Elastic Residence
22 Parfett Street (Whitechapel)
+44 02072471375
Viewing the Political
dal 5/3/2007 al 14/4/2007

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Elastic Residence

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Viewing the Political

Elastic Residence, London

A survey of some recent International short film and video

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Curated by Tina Liveras in collaboration with Deej Fabyc

A survey of some recent International short film and video

Featuring Madeline Djerejian, Raimi Gbadamosi and Rastko Novakovic
feature Artists will be presenting talks during the exhibition ....

Madeline Djerejian 3pm, Sat 10th March

Rastko Novakovic with Steven Ball on the 31st of March at 3pm.

Raimi Gbadamosi 3pm 7th April

Reviews of cinematic history like to suggest a change in the role of film and of filmmakers. While film was once a tool used to strengthen dominant ideologies, it is now, it would seem, a weapon with which to attack them. This notion is easy to believe when we compare early propaganda films to contemporary overt virulent attacks on political and cultural systems by the likes of Michael Moore, Morgan Spurlock et al. So too, cinema and television have witnessed an increase in political drama and documentary, focussing on real life issues, corrupt regimes and the inner workings of political institutions. On viewing such films, we like to believe we are finally witnessing the truth and we are often quick to swallow the vague, rushed findings that are manipulated to create a coherent and convenient narrative that fits into a tight two-hour schedule suitable for cinema. And in this modern cinema, with popcorn and surround sound, politics can quickly become entertainment, a spectacle, something that we consume on a Friday night.
Clearly we must look elsewhere if we are to find in-depth, genuine and engaging political discourse in film; to independent productions, and to art galleries, where politics can be explored in more subtle and less sensational or narrative-driven terms.
The latest show at Elastic Residence explores the close relationship between film and politics and features works by Madeline Djerejian, Raimi Gbadamosi and Rastko Novakovic as well as a series of short films by emerging artists and filmmakers.
Madeline Djerejian’s video, The Last of Beirut, is a silent film which, through text and image, constructs a vision of displacement and loss on the eve of civil war in the Lebanon, 1975. Image and text are interwoven presenting a fragmentary account that resists narrative coherence and emphasizes the subjective and contradictory nature of memory. The exclusion of audio material forces the viewer to rely on text, and thus slows the process of viewing, creating a mood that is “the antithesis of spectacle”.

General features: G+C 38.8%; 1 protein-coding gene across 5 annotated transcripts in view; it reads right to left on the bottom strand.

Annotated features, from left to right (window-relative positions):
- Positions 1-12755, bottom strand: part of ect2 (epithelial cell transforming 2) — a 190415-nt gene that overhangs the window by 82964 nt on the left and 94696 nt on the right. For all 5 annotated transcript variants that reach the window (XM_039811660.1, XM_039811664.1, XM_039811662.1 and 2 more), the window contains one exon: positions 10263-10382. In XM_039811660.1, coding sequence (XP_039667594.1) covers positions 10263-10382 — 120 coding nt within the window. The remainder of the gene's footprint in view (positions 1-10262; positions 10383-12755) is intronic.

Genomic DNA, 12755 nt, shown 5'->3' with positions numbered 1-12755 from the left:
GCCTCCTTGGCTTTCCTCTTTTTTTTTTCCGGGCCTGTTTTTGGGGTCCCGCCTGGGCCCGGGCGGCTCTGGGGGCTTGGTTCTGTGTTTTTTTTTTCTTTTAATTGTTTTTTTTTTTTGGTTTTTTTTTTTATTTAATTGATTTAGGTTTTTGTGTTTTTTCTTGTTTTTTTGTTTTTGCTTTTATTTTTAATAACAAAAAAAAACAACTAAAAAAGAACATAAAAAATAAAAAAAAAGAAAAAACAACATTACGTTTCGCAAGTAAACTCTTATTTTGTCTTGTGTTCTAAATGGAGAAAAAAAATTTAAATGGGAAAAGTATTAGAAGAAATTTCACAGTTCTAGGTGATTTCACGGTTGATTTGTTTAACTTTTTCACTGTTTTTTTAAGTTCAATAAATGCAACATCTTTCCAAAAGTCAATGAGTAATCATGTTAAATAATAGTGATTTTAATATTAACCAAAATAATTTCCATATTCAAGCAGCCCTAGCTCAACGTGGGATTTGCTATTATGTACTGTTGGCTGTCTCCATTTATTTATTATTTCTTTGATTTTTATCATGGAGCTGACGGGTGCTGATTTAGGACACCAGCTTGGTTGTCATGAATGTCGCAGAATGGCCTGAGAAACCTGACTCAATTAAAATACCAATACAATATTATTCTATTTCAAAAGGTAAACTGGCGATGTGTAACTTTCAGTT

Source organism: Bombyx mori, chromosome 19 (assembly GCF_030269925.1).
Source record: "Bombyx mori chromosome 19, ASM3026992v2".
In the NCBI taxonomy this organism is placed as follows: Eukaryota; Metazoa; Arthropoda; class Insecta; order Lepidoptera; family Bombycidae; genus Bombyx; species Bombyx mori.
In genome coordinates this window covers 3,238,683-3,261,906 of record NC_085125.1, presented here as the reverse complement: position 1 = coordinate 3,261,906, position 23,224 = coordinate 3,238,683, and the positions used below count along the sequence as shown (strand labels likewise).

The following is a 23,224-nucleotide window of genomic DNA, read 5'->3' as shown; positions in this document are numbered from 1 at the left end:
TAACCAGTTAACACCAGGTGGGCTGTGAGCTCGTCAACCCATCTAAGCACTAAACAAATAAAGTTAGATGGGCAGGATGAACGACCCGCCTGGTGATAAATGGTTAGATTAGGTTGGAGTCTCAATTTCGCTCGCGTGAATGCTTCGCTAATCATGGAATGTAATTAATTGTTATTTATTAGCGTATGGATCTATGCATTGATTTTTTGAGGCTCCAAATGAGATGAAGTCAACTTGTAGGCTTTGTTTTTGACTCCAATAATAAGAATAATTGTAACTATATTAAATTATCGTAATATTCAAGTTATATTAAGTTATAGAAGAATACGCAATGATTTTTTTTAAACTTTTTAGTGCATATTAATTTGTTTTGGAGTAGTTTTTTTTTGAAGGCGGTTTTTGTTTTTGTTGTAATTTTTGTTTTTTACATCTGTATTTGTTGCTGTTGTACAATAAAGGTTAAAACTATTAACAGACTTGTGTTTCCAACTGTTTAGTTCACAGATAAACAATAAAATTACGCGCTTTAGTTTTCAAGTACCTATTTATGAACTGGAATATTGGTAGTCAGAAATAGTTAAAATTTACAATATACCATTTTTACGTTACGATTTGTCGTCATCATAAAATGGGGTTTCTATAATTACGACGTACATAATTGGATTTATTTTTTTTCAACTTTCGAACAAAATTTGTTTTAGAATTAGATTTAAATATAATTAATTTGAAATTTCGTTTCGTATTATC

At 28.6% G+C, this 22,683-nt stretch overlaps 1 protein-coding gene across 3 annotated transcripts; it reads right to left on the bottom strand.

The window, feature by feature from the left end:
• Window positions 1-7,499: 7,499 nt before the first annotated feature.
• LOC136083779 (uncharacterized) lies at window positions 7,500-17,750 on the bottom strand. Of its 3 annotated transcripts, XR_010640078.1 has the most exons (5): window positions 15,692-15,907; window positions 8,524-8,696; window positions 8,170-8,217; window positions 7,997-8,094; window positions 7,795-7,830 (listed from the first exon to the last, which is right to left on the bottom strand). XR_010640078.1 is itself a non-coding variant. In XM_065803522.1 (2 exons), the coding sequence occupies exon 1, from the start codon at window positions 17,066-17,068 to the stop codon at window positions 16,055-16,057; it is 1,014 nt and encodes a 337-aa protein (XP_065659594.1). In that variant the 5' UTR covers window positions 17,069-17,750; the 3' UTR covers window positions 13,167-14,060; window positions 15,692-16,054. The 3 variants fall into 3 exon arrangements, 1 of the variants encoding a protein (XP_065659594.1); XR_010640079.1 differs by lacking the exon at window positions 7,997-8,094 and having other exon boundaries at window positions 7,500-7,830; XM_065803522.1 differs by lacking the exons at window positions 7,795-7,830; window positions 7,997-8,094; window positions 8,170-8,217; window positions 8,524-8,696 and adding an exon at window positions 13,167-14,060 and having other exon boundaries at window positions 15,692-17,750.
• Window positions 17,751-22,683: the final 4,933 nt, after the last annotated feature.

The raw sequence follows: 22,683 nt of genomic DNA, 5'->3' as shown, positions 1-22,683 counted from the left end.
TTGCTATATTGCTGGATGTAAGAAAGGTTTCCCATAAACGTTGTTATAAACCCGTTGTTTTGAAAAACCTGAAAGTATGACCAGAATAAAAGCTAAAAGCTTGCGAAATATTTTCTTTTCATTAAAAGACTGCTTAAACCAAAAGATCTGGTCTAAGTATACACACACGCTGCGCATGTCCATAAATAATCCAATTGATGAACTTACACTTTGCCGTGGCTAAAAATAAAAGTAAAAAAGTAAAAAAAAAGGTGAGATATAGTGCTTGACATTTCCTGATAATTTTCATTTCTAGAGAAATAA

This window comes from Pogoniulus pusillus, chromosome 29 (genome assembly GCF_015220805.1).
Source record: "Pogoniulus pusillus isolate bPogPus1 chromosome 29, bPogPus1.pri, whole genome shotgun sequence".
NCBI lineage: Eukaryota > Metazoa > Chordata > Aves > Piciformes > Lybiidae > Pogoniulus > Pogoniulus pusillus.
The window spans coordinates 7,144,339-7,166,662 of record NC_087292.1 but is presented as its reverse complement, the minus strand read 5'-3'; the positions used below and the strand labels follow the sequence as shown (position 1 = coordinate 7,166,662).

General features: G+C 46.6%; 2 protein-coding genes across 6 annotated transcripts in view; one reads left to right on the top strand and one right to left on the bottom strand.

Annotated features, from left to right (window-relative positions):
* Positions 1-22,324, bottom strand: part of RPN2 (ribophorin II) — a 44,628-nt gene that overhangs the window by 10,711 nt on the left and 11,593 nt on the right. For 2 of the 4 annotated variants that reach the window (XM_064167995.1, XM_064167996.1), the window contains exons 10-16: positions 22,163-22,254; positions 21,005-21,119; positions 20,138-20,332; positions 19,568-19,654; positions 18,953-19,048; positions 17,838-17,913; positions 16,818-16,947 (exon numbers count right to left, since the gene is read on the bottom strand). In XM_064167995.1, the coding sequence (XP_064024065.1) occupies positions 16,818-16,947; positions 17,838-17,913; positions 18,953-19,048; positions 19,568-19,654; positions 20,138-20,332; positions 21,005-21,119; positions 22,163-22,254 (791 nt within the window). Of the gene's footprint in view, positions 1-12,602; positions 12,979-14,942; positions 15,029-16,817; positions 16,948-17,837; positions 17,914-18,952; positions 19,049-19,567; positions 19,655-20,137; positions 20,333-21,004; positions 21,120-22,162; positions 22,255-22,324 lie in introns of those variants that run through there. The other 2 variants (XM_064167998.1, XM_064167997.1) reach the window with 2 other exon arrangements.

Meanwhile, Rastko Novakovic’s film, Sunday Afternoons in Majdanpek, takes us to Majdanpek, a devastated mining town in Eastern Serbia. The camera traces and retraces the same route, to and from the town’s cinema and each trip offers a new perspective, a different image of the route. Tri u dva ne ide attempts a cinematic reading of present day writing in movement and a reading of contemporary representations of Serbia. The accompanying sounds and voices, political slogans, prayers, songs, intermingle to form a muddled narrative, which, once again, resists coherence and invites us to question narrative voices.
Raimi Gbadamosi’s work is concerned with the inter-relationship between race, power and language. His website, http://www.the-republic.net invites viewers to read dictionary style entries relating to the colours black, white, and yellow, and to decide which colour they identify with most. Members of the Republic are issued identity cards (“I am yellow” etc) and a copy of the constitution. Gbadamosi’s film," Invasion", asks us again to consider the colours of the human races, black, white and yellow. Blocks of these colours move slowly and hypnotically across the screen, changing form and increasing and diminishing in size. The overwhelming images force us to react subjectively to colour and to explore its connotations.

Also showing at Elastic will be a series of short films commenting on the political by a selections of emerging artists and filmmakers...

Noah Angell: Meditations on Violence and Fantasy History (a Kung Fu movie)
David Goodchild: My First Sony
Lyn Lowenstein: Foreign Policy: Martin Luther King Mouthpiece
Shane Davey and Talal Khoury: '6| 7 Borders
Peter Griffin: Dream of Innocence

The show opens on Tuesday 6th of March with an opening party from 6-8.30pm

Elastic Residence
22 Parfett St London E1 1JR
Opening Times:
Saturday and Sunday 13:00 – 18:00 and by appointment.

Viewing the Political
dal 5/3/2007 al 14/4/2007

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